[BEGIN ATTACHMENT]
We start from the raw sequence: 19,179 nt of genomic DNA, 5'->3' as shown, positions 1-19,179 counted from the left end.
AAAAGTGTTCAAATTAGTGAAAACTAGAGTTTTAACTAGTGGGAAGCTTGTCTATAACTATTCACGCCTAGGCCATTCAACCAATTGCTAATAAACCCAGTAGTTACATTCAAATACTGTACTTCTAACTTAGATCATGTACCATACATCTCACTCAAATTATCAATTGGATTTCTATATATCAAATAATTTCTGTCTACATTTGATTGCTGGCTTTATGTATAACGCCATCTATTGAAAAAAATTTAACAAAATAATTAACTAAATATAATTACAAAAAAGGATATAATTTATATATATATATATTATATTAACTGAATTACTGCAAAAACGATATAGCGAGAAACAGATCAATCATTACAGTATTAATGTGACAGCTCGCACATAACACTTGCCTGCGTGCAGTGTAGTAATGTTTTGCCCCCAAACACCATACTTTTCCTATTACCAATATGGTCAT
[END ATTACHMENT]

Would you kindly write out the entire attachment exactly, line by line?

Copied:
We start from the raw sequence: 19,179 nt of genomic DNA, 5'->3' as shown, positions 1-19,179 counted from the left end.
AAAAGTGTTCAAATTAGTGAAAACTAGAGTTTTAACTAGTGGGAAGCTTGTCTATAACTATTCACGCCTAGGCCATTCAACCAATTGCTAATAAACCCAGTAGTTACATTCAAATACTGTACTTCTAACTTAGATCATGTACCATACATCTCACTCAAATTATCAATTGGATTTCTATATATCAAATAATTTCTGTCTACATTTGATTGCTGGCTTTATGTATAACGCCATCTATTGAAAAAAATTTAACAAAATAATTAACTAAATATAATTACAAAAAAGGATATAATTTATATATATATATATTATATTAACTGAATTACTGCAAAAACGATATAGCGAGAAACAGATCAATCATTACAGTATTAATGTGACAGCTCGCACATAACACTTGCCTGCGTGCAGTGTAGTAATGTTTTGCCCCCAAACACCATACTTTTCCTATTACCAATATGGTCAT